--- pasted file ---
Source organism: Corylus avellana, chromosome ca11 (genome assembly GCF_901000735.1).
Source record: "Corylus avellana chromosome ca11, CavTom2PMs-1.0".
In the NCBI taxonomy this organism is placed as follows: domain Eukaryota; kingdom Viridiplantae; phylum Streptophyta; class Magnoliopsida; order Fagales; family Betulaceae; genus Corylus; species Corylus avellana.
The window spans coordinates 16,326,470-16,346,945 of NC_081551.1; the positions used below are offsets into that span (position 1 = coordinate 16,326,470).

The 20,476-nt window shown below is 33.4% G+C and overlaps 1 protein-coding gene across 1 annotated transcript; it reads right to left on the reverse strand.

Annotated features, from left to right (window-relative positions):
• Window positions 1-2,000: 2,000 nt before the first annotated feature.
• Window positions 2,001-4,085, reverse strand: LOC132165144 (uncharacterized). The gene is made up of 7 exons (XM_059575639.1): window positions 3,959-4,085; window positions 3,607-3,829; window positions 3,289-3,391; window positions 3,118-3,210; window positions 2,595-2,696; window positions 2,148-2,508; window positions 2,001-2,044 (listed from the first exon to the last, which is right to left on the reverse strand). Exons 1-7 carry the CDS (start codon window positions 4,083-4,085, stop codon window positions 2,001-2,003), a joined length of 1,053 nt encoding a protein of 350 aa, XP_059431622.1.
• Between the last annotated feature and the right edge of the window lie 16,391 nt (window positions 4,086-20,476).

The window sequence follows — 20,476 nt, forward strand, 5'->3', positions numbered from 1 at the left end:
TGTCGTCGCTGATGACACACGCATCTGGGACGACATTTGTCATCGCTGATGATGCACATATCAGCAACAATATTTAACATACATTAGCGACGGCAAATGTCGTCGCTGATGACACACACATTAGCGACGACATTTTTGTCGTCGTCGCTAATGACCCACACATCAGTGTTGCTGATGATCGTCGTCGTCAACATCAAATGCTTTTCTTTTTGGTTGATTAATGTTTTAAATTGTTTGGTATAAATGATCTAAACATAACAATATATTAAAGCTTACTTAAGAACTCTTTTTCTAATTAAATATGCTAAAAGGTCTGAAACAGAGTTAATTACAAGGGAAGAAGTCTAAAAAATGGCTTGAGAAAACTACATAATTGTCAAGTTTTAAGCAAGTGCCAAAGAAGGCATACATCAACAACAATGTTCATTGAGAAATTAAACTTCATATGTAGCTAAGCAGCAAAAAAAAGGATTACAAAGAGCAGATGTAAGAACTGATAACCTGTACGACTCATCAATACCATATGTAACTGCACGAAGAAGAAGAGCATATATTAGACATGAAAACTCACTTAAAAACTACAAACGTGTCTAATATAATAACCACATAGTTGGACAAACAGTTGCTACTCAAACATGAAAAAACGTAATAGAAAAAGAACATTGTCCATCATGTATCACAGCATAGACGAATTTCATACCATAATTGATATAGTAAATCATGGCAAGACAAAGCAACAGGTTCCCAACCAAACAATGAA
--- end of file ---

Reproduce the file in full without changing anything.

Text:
Source organism: Corylus avellana, chromosome ca11 (genome assembly GCF_901000735.1).
Source record: "Corylus avellana chromosome ca11, CavTom2PMs-1.0".
In the NCBI taxonomy this organism is placed as follows: domain Eukaryota; kingdom Viridiplantae; phylum Streptophyta; class Magnoliopsida; order Fagales; family Betulaceae; genus Corylus; species Corylus avellana.
The window spans coordinates 16,326,470-16,346,945 of NC_081551.1; the positions used below are offsets into that span (position 1 = coordinate 16,326,470).

The 20,476-nt window shown below is 33.4% G+C and overlaps 1 protein-coding gene across 1 annotated transcript; it reads right to left on the reverse strand.

Annotated features, from left to right (window-relative positions):
• Window positions 1-2,000: 2,000 nt before the first annotated feature.
• Window positions 2,001-4,085, reverse strand: LOC132165144 (uncharacterized). The gene is made up of 7 exons (XM_059575639.1): window positions 3,959-4,085; window positions 3,607-3,829; window positions 3,289-3,391; window positions 3,118-3,210; window positions 2,595-2,696; window positions 2,148-2,508; window positions 2,001-2,044 (listed from the first exon to the last, which is right to left on the reverse strand). Exons 1-7 carry the CDS (start codon window positions 4,083-4,085, stop codon window positions 2,001-2,003), a joined length of 1,053 nt encoding a protein of 350 aa, XP_059431622.1.
• Between the last annotated feature and the right edge of the window lie 16,391 nt (window positions 4,086-20,476).

The window sequence follows — 20,476 nt, forward strand, 5'->3', positions numbered from 1 at the left end:
TGTCGTCGCTGATGACACACGCATCTGGGACGACATTTGTCATCGCTGATGATGCACATATCAGCAACAATATTTAACATACATTAGCGACGGCAAATGTCGTCGCTGATGACACACACATTAGCGACGACATTTTTGTCGTCGTCGCTAATGACCCACACATCAGTGTTGCTGATGATCGTCGTCGTCAACATCAAATGCTTTTCTTTTTGGTTGATTAATGTTTTAAATTGTTTGGTATAAATGATCTAAACATAACAATATATTAAAGCTTACTTAAGAACTCTTTTTCTAATTAAATATGCTAAAAGGTCTGAAACAGAGTTAATTACAAGGGAAGAAGTCTAAAAAATGGCTTGAGAAAACTACATAATTGTCAAGTTTTAAGCAAGTGCCAAAGAAGGCATACATCAACAACAATGTTCATTGAGAAATTAAACTTCATATGTAGCTAAGCAGCAAAAAAAAGGATTACAAAGAGCAGATGTAAGAACTGATAACCTGTACGACTCATCAATACCATATGTAACTGCACGAAGAAGAAGAGCATATATTAGACATGAAAACTCACTTAAAAACTACAAACGTGTCTAATATAATAACCACATAGTTGGACAAACAGTTGCTACTCAAACATGAAAAAACGTAATAGAAAAAGAACATTGTCCATCATGTATCACAGCATAGACGAATTTCATACCATAATTGATATAGTAAATCATGGCAAGACAAAGCAACAGGTTCCCAACCAAACAATGAA